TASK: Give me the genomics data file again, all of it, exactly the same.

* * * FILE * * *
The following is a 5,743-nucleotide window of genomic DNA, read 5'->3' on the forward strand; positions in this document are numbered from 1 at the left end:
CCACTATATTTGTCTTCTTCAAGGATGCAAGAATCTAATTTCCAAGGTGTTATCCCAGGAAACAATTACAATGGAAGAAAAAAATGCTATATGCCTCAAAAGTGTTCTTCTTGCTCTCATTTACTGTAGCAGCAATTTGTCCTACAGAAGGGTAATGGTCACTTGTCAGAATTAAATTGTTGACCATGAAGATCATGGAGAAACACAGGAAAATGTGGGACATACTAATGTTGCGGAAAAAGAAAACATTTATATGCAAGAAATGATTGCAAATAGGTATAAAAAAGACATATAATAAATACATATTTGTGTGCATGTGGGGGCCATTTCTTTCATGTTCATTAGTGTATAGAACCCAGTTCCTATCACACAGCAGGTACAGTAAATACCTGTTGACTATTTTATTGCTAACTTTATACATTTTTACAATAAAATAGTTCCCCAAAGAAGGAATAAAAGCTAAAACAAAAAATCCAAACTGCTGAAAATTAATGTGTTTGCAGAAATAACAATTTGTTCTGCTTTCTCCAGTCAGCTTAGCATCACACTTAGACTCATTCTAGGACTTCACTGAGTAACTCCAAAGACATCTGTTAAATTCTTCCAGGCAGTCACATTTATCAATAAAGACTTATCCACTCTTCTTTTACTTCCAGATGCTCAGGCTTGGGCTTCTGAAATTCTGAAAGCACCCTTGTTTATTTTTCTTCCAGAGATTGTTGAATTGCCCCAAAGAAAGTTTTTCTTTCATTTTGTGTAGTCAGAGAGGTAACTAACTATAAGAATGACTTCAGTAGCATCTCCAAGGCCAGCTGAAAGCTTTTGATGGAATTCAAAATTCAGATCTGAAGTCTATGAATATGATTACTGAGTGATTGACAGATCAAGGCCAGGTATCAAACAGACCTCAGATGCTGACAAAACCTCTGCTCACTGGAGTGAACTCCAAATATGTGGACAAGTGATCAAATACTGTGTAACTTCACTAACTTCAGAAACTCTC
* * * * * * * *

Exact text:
The following is a 5,743-nucleotide window of genomic DNA, read 5'->3' on the forward strand; positions in this document are numbered from 1 at the left end:
CCACTATATTTGTCTTCTTCAAGGATGCAAGAATCTAATTTCCAAGGTGTTATCCCAGGAAACAATTACAATGGAAGAAAAAAATGCTATATGCCTCAAAAGTGTTCTTCTTGCTCTCATTTACTGTAGCAGCAATTTGTCCTACAGAAGGGTAATGGTCACTTGTCAGAATTAAATTGTTGACCATGAAGATCATGGAGAAACACAGGAAAATGTGGGACATACTAATGTTGCGGAAAAAGAAAACATTTATATGCAAGAAATGATTGCAAATAGGTATAAAAAAGACATATAATAAATACATATTTGTGTGCATGTGGGGGCCATTTCTTTCATGTTCATTAGTGTATAGAACCCAGTTCCTATCACACAGCAGGTACAGTAAATACCTGTTGACTATTTTATTGCTAACTTTATACATTTTTACAATAAAATAGTTCCCCAAAGAAGGAATAAAAGCTAAAACAAAAAATCCAAACTGCTGAAAATTAATGTGTTTGCAGAAATAACAATTTGTTCTGCTTTCTCCAGTCAGCTTAGCATCACACTTAGACTCATTCTAGGACTTCACTGAGTAACTCCAAAGACATCTGTTAAATTCTTCCAGGCAGTCACATTTATCAATAAAGACTTATCCACTCTTCTTTTACTTCCAGATGCTCAGGCTTGGGCTTCTGAAATTCTGAAAGCACCCTTGTTTATTTTTCTTCCAGAGATTGTTGAATTGCCCCAAAGAAAGTTTTTCTTTCATTTTGTGTAGTCAGAGAGGTAACTAACTATAAGAATGACTTCAGTAGCATCTCCAAGGCCAGCTGAAAGCTTTTGATGGAATTCAAAATTCAGATCTGAAGTCTATGAATATGATTACTGAGTGATTGACAGATCAAGGCCAGGTATCAAACAGACCTCAGATGCTGACAAAACCTCTGCTCACTGGAGTGAACTCCAAATATGTGGACAAGTGATCAAATACTGTGTAACTTCACTAACTTCAGAAACTCTC